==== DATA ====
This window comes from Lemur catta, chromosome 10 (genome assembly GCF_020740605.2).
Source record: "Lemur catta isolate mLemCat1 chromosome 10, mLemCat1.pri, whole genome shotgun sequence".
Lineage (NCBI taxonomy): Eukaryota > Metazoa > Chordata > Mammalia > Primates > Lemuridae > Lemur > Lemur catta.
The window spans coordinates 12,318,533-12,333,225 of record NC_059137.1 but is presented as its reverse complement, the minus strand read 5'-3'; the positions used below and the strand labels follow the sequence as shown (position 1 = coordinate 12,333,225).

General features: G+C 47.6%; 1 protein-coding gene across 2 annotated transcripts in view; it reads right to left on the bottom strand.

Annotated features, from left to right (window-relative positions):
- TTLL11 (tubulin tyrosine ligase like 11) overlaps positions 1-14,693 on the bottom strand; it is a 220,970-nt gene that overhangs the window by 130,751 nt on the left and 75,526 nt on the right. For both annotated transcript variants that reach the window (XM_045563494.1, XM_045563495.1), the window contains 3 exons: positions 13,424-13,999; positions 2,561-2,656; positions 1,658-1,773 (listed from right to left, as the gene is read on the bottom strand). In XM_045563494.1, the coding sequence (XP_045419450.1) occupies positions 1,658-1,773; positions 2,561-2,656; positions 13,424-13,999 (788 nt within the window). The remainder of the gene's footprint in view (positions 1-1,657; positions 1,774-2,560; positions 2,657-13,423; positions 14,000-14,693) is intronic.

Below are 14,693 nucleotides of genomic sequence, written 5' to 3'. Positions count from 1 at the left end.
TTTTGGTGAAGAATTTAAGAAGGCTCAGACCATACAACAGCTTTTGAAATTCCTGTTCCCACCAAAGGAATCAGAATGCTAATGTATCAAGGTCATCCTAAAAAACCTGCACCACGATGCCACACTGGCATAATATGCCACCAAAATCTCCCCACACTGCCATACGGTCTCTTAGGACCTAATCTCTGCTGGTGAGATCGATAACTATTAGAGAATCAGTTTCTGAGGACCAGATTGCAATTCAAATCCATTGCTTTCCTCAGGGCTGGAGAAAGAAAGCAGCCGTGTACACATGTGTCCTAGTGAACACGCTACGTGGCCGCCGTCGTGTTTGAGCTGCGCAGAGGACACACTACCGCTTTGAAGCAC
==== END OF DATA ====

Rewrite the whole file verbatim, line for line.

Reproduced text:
This window comes from Lemur catta, chromosome 10 (genome assembly GCF_020740605.2).
Source record: "Lemur catta isolate mLemCat1 chromosome 10, mLemCat1.pri, whole genome shotgun sequence".
Lineage (NCBI taxonomy): Eukaryota > Metazoa > Chordata > Mammalia > Primates > Lemuridae > Lemur > Lemur catta.
The window spans coordinates 12,318,533-12,333,225 of record NC_059137.1 but is presented as its reverse complement, the minus strand read 5'-3'; the positions used below and the strand labels follow the sequence as shown (position 1 = coordinate 12,333,225).

General features: G+C 47.6%; 1 protein-coding gene across 2 annotated transcripts in view; it reads right to left on the bottom strand.

Annotated features, from left to right (window-relative positions):
- TTLL11 (tubulin tyrosine ligase like 11) overlaps positions 1-14,693 on the bottom strand; it is a 220,970-nt gene that overhangs the window by 130,751 nt on the left and 75,526 nt on the right. For both annotated transcript variants that reach the window (XM_045563494.1, XM_045563495.1), the window contains 3 exons: positions 13,424-13,999; positions 2,561-2,656; positions 1,658-1,773 (listed from right to left, as the gene is read on the bottom strand). In XM_045563494.1, the coding sequence (XP_045419450.1) occupies positions 1,658-1,773; positions 2,561-2,656; positions 13,424-13,999 (788 nt within the window). The remainder of the gene's footprint in view (positions 1-1,657; positions 1,774-2,560; positions 2,657-13,423; positions 14,000-14,693) is intronic.

Below are 14,693 nucleotides of genomic sequence, written 5' to 3'. Positions count from 1 at the left end.
TTTTGGTGAAGAATTTAAGAAGGCTCAGACCATACAACAGCTTTTGAAATTCCTGTTCCCACCAAAGGAATCAGAATGCTAATGTATCAAGGTCATCCTAAAAAACCTGCACCACGATGCCACACTGGCATAATATGCCACCAAAATCTCCCCACACTGCCATACGGTCTCTTAGGACCTAATCTCTGCTGGTGAGATCGATAACTATTAGAGAATCAGTTTCTGAGGACCAGATTGCAATTCAAATCCATTGCTTTCCTCAGGGCTGGAGAAAGAAAGCAGCCGTGTACACATGTGTCCTAGTGAACACGCTACGTGGCCGCCGTCGTGTTTGAGCTGCGCAGAGGACACACTACCGCTTTGAAGCAC